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Re: Exaptation



>Actually, as the central avian lineage approaches modern birds, the rate of
>appearance of flightless branches seem to decrease. There were
>hesperornithiforms, _Patagopteryx_, perhaps alvarezsaurids and avimimids.

This does not seem to fit the facts.  Post-KT flightless birds include the
various ratites (which may or may not have evolved flightlessness
independently), penguins, dromornithids, diatrymids, phorusracids, mancallid
auks, plotopterygids (or whatever these things were called, I forget), and,
in recent times (though not all at present, alas) flightless cormorants (at
least two lines), ibises (at least two or three separate lines), ducks
(several lines), megapodes (as I recall), rails (lots of lines), the Great
Auk, aptornithids, kagus, parrots (the kakapo), a probably flightless hoopoe
from St. Helena, and even passerines (the hapless Stephen Island Rockwren of
New Zealand, exterminated by the lighthouse-keeper's cat).  I see no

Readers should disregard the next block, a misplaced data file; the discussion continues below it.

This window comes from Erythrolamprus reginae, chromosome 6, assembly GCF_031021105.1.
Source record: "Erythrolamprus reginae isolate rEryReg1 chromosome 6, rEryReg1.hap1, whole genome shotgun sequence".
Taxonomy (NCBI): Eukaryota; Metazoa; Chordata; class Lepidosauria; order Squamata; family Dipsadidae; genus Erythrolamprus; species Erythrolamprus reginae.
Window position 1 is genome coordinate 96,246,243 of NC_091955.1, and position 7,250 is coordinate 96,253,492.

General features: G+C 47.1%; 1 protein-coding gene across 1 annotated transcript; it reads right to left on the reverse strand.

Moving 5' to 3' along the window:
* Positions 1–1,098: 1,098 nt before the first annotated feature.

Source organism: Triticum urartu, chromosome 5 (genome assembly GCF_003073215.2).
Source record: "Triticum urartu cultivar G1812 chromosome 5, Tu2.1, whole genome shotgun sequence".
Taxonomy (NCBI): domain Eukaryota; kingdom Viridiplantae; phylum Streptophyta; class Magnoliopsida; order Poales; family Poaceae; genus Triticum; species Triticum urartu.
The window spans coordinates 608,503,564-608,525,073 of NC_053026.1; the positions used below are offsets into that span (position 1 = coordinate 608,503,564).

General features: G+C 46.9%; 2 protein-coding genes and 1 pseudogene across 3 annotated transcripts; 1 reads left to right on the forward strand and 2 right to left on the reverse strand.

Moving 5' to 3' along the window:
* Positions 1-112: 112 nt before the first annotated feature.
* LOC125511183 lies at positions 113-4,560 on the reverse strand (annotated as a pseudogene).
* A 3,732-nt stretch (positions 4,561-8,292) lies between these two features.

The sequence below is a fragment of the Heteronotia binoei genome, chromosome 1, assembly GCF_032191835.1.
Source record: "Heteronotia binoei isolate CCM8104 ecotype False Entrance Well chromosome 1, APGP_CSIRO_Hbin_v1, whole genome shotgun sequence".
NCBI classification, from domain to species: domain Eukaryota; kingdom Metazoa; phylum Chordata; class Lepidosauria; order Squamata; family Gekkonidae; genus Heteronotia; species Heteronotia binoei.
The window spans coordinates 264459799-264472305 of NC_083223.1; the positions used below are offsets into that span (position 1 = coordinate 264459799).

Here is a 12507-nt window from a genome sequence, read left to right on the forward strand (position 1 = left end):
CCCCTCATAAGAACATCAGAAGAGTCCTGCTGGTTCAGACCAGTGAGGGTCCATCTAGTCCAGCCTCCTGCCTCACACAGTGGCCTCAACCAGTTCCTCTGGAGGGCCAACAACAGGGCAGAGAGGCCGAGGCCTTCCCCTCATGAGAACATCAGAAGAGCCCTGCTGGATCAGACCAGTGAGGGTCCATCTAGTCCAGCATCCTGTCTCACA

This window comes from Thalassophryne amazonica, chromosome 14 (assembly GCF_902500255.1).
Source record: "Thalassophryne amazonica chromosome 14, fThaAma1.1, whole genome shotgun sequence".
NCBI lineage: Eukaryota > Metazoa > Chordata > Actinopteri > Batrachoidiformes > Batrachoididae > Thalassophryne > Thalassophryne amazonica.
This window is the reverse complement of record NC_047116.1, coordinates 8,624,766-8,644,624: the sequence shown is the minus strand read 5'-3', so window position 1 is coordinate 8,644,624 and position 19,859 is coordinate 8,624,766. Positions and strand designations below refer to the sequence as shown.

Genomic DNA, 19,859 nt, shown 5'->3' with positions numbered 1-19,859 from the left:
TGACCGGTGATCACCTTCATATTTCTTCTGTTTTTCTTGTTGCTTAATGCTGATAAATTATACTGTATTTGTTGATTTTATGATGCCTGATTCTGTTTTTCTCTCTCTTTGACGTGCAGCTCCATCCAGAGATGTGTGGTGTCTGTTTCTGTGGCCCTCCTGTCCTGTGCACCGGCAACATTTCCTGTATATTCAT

drop-off in the rate of appearance of flightless lineages.

>Compare this to the wealth of herrerasaurians, ceratosaurians, carnosaurs,
>dromaeosaurids, oviraptorosaurs, ornithomimosaurs, and so forth, which BCF
>asserts branched off mainly before the advent of powered flight. Your thesis
>may be more correct than you think.

Well, if they branched off before the advent of powered flight they can
hardly be secondarily flightless, can they?

>
>Regarding secondarily flightless pterosaurs and bats: it's entirely possible
>that they existed but haven't yet been found. I've heard intriguing rumors,
>but nothing concrete yet. Meanwhile, you might want to give some thought to
>how you might identify a flightless pterosaur in the fossil record.
>

We might note that some gliding mammals have close relatives that lack a
gliding membrane (eg Zenkerella among the anomalures, the New Guinea
feathertail possum and Leadbeater's possum).  Perhaps one or more of these
represents a secondary loss?
--
Ronald I. Orenstein                           Phone: (905) 820-7886 (home)
International Wildlife Coalition              Fax/Modem: (905) 569-0116 (home)
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